A liquidity budget is a schematic representation of all the cash flows that your company earns and emits in a certain period. That budget gives you insight into your future financial situation.

Cash is essential
Every company needs money in order to function smoothly. You have to be able to pay the standard invoices, such as those of the energy bill and of the purchased products or services. There will also be occasional unexpected expenses that need to be taken care of. It is therefore important that as a company you always have sufficient liquid assets that are immediately due and payable.

Think of a bank account, cash or assets that can be easily and quickly converted into cash such as shares. Only if this is the case, you can make payments run smoothly and keep your business running. Partners and suppliers do not like to have to wait a long time for their money. Therefore, propose a liquidity budget on. On this basis you can see whether it is wise to take measures that increase your liquidity.

Costs and returns vs. expenses and income
The first step towards the liquidity budget is to understand an important difference. In accounting terms, costs are not the same as expenses and revenues are not the same as income, even though they are often used as synonyms in the vernacular. You may need a handy calculator as Costs and revenues are simply the money used in the profit and loss account to calculate the operating result. Expenses and income are the cash flows that a company actually enters and exits. Costs and expenses do not have to be equal to each other. The liquidity budget is drawn up with expenses and income, i.e. the actual cash flows.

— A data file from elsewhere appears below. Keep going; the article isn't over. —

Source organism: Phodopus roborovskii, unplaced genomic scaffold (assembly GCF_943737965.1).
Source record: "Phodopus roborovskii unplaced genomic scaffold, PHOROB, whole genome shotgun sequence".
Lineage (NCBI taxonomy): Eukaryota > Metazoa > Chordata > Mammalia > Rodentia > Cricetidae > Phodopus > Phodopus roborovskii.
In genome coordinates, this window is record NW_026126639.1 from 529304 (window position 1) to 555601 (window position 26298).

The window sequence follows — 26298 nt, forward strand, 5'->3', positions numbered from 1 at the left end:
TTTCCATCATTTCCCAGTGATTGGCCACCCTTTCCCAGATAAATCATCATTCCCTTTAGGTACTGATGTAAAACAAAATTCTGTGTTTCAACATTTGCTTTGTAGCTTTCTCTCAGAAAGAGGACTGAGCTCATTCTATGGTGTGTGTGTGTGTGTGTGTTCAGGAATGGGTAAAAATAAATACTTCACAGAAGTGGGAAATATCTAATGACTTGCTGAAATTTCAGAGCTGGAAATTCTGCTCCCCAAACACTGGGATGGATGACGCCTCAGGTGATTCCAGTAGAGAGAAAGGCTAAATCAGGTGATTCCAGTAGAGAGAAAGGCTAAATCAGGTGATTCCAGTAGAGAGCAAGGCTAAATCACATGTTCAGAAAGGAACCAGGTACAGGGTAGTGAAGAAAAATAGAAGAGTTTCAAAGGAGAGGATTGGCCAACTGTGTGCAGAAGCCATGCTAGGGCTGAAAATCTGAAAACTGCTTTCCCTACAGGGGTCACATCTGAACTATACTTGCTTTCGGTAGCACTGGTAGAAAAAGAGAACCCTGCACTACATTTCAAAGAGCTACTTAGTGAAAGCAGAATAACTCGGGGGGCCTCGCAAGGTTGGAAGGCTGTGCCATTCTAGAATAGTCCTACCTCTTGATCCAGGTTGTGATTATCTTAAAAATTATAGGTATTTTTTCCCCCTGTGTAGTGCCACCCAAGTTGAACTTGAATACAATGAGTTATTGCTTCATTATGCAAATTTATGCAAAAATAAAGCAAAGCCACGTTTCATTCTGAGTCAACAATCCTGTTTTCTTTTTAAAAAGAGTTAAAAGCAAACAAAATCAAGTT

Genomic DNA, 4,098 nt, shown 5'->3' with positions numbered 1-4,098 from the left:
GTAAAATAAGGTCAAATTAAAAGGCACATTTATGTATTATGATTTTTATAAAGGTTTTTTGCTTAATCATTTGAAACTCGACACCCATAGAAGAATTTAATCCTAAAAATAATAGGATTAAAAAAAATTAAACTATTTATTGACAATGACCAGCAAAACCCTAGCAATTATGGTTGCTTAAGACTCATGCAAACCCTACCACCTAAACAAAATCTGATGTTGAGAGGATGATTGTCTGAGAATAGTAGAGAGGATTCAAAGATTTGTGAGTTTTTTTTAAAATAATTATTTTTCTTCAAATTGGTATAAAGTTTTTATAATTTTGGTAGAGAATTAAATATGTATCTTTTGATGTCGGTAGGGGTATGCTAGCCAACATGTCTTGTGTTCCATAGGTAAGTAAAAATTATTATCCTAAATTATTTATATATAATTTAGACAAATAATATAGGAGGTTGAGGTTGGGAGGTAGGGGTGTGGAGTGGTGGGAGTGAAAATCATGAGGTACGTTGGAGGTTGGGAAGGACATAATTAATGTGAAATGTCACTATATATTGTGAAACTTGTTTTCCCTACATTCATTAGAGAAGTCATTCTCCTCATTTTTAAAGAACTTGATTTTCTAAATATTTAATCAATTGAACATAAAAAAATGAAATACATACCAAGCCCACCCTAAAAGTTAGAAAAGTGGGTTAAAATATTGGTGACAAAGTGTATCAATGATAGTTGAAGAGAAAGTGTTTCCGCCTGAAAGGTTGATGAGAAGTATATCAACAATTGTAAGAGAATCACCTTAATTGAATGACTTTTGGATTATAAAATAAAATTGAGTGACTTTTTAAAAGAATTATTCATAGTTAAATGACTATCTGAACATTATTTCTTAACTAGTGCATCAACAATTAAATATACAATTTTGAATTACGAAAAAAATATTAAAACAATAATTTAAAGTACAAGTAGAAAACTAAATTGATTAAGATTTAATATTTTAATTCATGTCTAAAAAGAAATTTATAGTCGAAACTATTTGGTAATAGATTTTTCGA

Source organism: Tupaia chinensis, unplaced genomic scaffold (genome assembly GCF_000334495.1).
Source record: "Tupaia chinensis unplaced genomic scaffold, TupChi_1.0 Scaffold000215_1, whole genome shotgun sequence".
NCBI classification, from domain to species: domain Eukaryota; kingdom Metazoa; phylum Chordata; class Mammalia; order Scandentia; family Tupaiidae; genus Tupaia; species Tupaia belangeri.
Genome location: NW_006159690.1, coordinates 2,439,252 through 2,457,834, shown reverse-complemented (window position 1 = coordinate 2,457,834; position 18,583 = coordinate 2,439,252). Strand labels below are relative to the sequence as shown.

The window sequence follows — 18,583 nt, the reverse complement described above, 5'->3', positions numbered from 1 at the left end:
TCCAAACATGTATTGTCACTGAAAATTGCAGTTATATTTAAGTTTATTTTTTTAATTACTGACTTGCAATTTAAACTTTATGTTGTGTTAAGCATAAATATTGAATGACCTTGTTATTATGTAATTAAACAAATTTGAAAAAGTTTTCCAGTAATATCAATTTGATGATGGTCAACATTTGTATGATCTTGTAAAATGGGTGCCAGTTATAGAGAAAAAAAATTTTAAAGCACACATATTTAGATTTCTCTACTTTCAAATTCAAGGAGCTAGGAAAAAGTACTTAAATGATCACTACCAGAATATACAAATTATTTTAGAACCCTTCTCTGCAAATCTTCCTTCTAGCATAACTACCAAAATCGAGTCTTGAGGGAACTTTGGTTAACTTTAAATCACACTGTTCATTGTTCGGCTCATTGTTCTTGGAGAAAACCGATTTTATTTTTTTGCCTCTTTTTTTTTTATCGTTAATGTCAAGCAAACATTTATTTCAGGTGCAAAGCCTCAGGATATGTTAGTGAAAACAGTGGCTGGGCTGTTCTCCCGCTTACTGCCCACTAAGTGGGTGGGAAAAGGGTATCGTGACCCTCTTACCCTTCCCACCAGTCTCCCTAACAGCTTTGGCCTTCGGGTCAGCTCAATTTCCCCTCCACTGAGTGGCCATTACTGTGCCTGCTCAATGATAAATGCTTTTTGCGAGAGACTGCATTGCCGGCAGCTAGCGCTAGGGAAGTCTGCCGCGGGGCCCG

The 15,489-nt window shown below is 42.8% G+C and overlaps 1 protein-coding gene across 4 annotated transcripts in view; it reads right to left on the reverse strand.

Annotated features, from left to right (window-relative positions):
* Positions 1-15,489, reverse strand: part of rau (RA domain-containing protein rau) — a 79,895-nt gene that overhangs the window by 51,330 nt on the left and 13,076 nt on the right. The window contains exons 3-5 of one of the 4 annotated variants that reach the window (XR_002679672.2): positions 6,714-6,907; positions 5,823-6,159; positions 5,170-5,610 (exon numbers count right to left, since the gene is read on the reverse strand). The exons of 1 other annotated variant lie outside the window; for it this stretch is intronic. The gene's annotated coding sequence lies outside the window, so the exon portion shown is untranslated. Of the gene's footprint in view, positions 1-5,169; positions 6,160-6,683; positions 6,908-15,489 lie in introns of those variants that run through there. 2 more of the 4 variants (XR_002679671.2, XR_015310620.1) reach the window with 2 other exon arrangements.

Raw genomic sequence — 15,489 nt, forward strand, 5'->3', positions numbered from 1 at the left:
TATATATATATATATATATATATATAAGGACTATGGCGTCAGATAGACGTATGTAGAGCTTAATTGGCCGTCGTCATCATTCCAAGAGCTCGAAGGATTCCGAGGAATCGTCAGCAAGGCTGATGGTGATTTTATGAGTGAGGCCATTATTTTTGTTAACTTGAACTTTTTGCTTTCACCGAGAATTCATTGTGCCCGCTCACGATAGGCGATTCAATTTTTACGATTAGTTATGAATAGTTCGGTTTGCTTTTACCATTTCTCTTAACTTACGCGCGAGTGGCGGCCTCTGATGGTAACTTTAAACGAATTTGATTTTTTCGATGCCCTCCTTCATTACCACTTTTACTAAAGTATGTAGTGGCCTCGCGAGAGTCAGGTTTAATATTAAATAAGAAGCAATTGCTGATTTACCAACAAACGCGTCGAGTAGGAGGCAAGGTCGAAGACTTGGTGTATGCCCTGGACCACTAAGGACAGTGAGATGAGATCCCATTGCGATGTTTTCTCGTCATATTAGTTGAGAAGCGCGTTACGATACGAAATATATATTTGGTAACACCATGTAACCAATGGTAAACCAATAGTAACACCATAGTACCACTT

Determine the period
The liquidity budget is reviewed by the company over a predetermined period. For example, the income and expenditure over the coming month or over the coming year can be examined. For the preparation of the budget, determine which period is important for you. The more small budgets you make, from months instead of a year, for example, the better you get an idea of ​​your company's financial situation.

What does the liquidity budget look like?
There are several ways to draw up this budget, but a common form uses three different types of income and expenditure. For example, cash (read money) from normal business activities, cash from investments and cash from financing are distinguished from each other.

The first type of cash flow is the result of daily business activities such as purchasing and received sales revenue. The second type stems from the investments that a company has made, such as investments in company housing or equipment. The sale of this can, for example, generate money. The last form comes from financing activities. These include the cash flows from and to creditors (think of loans) and the share capital. By adding up all expected cash flows you can see how your cash position is expected to change.

Knowledge is control
After compiling the liquidity budget, compare the net increase in cash with your current cash position. So you can see how liquid you are expected to be in the future and whether it is wise to take measures. As an entrepreneur, try to regularly draw up a liquidity budget. The more often you do it, the greater your knowledge about your company and the sooner you can take action if the situation seems to get out of hand. Compare lastly also the budgeted figures for a certain period with the actual net increase in cash in that period in order to be able to adjust any expectations for the future. This way you can see whether expectations were realistic and then make even more precise estimates.

When you create a liquidity budget, there are a number of things you need to take into account:

  • Payment terms of customers can be long. Entrepreneurs have to wait on their invoices for an average of 36 days.
  • Remember that you have no income during holidays because no work is done during this period. Take this with you in your planning.
  • As an entrepreneur you are stuck with periodic payments. You have to be able to pay taxes, wages and rent over and over again. Do not forget these cost items.
  • In the liquidity budget you mention amounts including VAT.
Author's Bio: 

Misty Jhones